Children of Silentown Review
Hushed hymns and small-town blues
Point-and-click adventure games don’t make much noise upon release anymore. The genre has been around for over three decades and it rarely sees significant change. So you can forgive gamers for not being wowed when another indie studio puts out a new adventure game, even if it has an interesting art style. Children of Silentown does have an appealing visual design but it is ultimately just a passable 2D adventure to add to the growing pile. Its puzzles and story are plain and predictable, despite a few minor twists added via some learned songs. Certainly there are high notes in Children of Silentown but not enough of them to see it escape from the middle of the pack.
Silentown is a small village in the middle of a forest. The adults here insist on two rules: no shouting and no going outside at night. All the kids know that monsters in the forest kidnap people in the dark, never to return. And once somebody is taken, not many attempt a rescue because they always go missing too. You play as Lucy, a twelve-year-old girl that has nightmares about the dark forest creatures that roar in the night. Although she doesn’t completely understand the threat, Lucy follows the rules to stay safe. But everything changes when her mother goes missing. Lucy now seeks information. She wants to find out what the others know about the so-called monsters and why people get taken. And, eventually, Lucy will have to enter the forest and find out for herself.
The story in Silentown is a bit like a children’s book, with repetition and rules at the forefront. Some of the dialogue is clunky, with far too many text bubbles containing ellipses that must be clicked through. The tone is also off occasionally, like when an older character chuckles after talking about the death of a loved one. Although some of Lucy’s nightmares are dark, the horror is minimal and suited to a younger audience. Much of the clumsy prose is also tolerable because it is usually from children. Lucy will play games with the other kids, like hide-and-seek, as well as querying them about the forest when adults refuse to answer. The story is also not without charm. Certain characters are appealing in their quirky ways and children’s names match their hair color. When exploring the town, the game settles into a repetitive groove where Lucy performs fetch tasks and this usually means solving puzzles.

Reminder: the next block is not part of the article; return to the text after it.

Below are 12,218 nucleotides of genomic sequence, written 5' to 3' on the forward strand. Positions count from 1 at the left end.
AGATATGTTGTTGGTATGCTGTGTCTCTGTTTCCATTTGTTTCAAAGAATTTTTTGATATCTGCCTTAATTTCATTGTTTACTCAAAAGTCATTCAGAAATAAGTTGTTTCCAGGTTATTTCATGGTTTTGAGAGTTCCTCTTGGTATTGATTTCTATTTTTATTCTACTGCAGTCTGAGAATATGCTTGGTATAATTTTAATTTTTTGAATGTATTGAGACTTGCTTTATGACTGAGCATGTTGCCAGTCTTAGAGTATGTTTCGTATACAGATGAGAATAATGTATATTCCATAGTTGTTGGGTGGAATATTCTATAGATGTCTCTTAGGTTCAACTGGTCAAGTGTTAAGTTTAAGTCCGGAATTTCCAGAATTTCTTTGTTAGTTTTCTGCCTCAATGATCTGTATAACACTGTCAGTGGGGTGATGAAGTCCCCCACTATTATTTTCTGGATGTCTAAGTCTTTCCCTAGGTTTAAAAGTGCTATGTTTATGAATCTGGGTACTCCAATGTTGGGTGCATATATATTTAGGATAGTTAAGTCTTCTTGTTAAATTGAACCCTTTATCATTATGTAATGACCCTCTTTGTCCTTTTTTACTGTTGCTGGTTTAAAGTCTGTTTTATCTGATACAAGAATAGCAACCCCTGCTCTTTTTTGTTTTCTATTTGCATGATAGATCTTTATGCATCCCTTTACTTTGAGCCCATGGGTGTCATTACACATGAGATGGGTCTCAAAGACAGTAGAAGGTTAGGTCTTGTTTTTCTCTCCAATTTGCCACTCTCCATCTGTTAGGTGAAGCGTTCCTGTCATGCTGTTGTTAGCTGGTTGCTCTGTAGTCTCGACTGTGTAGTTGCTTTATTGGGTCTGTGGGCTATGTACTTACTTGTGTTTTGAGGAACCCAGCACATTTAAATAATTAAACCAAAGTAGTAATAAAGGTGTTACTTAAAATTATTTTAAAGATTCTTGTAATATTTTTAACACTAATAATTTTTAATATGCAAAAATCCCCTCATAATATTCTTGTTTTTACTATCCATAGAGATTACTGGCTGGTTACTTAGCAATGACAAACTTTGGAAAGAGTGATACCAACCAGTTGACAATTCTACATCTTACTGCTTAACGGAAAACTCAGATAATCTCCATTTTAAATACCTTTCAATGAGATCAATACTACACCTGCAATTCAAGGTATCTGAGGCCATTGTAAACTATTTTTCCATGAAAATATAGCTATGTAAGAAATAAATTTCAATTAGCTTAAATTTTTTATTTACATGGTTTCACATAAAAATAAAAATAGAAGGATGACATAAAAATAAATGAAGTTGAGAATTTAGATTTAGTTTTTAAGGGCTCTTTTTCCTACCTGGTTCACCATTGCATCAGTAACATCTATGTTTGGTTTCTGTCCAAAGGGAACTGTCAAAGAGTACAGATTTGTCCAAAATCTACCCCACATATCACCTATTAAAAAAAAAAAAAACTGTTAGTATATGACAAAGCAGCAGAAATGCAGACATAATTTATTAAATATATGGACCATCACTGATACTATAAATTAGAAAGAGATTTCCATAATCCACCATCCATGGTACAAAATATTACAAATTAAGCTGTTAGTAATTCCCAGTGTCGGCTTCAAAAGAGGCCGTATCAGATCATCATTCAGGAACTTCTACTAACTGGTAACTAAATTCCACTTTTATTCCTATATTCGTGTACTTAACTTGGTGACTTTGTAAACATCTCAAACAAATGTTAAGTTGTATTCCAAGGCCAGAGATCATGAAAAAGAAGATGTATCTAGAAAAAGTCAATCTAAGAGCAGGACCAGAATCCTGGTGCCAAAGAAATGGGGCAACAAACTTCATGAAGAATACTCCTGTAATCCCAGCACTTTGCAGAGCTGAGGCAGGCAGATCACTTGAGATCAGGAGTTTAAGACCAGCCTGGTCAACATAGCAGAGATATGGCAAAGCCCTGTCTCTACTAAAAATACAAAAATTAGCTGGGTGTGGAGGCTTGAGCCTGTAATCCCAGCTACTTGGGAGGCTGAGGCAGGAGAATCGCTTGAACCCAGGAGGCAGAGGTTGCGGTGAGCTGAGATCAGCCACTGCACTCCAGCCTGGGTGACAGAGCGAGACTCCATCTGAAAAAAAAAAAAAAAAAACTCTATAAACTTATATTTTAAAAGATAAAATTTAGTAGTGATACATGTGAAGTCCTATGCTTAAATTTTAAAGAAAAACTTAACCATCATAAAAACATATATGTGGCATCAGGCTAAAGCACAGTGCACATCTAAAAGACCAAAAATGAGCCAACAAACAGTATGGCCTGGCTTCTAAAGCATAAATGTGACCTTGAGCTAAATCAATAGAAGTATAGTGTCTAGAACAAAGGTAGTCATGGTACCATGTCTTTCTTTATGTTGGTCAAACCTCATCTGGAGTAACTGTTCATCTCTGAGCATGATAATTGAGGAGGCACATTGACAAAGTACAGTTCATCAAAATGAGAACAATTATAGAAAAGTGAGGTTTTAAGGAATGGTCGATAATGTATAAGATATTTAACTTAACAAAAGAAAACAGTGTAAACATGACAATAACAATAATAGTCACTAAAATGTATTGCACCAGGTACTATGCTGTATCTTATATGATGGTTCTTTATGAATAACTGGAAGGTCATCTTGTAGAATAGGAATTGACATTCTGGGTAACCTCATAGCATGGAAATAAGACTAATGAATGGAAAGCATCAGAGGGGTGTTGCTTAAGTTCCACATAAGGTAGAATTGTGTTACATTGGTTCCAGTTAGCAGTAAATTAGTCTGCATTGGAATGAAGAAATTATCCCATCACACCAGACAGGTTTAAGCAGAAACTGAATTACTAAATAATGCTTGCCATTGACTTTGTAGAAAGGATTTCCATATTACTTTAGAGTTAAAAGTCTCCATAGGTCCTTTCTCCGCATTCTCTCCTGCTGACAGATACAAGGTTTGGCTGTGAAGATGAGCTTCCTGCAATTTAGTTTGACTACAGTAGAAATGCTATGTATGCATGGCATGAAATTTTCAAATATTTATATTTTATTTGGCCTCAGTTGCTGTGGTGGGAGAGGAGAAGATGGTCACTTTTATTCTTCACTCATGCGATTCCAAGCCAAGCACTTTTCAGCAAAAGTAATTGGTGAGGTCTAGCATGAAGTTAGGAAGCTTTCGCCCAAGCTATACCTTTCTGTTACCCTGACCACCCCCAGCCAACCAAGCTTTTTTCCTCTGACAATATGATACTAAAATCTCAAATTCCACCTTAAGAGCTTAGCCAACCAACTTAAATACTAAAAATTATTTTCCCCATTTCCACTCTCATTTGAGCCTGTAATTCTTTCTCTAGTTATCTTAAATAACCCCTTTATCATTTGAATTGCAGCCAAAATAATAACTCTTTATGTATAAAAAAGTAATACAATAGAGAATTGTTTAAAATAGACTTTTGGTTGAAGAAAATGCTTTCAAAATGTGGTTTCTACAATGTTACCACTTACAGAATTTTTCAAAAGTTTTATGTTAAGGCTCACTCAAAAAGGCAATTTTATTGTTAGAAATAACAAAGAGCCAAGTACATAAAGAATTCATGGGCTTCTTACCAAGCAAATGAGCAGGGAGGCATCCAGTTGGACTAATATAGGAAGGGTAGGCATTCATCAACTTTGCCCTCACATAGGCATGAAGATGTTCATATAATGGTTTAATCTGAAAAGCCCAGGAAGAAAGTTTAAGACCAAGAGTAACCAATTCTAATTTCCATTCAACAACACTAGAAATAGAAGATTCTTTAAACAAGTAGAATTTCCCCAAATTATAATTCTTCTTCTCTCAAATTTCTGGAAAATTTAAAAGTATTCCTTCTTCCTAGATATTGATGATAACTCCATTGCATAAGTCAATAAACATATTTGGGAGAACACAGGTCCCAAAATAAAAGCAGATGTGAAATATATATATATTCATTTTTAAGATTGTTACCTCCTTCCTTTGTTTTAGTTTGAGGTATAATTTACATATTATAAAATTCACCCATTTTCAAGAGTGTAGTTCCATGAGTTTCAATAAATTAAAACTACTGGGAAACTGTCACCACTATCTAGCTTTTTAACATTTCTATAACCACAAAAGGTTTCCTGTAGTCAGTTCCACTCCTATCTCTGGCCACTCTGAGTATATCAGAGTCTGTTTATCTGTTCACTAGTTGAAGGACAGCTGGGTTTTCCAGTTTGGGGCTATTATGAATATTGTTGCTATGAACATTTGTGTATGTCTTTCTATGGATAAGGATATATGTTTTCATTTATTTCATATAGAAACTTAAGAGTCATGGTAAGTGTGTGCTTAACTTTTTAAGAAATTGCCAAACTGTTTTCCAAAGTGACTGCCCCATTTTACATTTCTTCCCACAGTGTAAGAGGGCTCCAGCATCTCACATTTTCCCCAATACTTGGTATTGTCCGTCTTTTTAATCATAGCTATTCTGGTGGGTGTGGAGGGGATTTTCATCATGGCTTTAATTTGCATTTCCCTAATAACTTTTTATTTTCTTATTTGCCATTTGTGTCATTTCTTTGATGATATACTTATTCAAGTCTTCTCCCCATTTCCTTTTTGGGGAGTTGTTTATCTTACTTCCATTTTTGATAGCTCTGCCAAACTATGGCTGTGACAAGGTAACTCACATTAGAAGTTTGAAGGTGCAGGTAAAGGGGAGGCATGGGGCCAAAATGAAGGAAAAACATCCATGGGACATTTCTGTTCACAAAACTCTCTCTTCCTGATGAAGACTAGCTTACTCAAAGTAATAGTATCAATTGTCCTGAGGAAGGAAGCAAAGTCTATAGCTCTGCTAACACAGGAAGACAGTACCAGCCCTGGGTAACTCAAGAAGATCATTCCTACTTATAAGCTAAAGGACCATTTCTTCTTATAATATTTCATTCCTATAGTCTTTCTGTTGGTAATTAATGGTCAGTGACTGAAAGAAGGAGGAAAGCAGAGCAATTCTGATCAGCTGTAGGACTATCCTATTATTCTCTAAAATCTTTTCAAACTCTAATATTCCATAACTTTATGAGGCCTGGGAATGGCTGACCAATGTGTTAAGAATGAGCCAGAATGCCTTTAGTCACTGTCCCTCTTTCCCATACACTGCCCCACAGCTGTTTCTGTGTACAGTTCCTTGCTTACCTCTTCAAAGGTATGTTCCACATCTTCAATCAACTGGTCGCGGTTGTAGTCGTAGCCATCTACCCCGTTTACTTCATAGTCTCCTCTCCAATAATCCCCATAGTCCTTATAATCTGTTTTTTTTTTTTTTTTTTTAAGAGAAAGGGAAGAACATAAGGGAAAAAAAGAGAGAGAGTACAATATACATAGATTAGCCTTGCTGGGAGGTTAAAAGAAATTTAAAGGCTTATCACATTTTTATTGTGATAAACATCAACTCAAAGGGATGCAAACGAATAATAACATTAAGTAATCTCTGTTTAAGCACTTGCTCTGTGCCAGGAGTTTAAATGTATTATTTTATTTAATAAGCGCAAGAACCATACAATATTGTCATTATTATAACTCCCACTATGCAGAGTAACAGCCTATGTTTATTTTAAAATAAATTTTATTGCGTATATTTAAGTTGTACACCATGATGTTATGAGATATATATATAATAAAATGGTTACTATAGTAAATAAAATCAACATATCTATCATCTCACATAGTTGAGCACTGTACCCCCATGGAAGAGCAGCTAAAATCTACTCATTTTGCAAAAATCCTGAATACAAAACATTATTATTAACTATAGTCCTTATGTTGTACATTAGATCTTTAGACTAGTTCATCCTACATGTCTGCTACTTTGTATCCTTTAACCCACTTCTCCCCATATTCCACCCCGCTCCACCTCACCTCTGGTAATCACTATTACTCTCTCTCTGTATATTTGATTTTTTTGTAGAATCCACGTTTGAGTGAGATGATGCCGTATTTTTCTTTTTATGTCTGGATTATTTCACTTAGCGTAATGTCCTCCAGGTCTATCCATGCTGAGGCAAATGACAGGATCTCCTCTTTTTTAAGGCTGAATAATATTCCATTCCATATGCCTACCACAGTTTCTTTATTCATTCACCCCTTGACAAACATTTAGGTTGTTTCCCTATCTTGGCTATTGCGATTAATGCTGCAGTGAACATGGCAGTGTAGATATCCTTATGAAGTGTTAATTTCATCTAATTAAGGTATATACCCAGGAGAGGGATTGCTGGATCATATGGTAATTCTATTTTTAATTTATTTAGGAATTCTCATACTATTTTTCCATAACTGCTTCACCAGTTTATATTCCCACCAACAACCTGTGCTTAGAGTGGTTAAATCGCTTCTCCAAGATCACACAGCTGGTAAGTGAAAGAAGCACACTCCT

The puzzle design is straightforward and similar to most 2D point-and-click adventure games of this style. Lucy has an inventory she can use to combine items and also drag them onto the world to perform actions. She’ll need to move between locations (screens) in order to solve puzzles and find the right item—there is a lot of going back and forth. Some objects that can be grabbed from the world are not immediately obvious, bringing back a tiny bit of that classic pixel-hunt feel. Across her journeys, she will need to combine a hook and rope to climb over a wall and also use her slingshot to cause an accident. For the most part the puzzles in the town only have a few steps and, as long as you are thorough, they are not hard.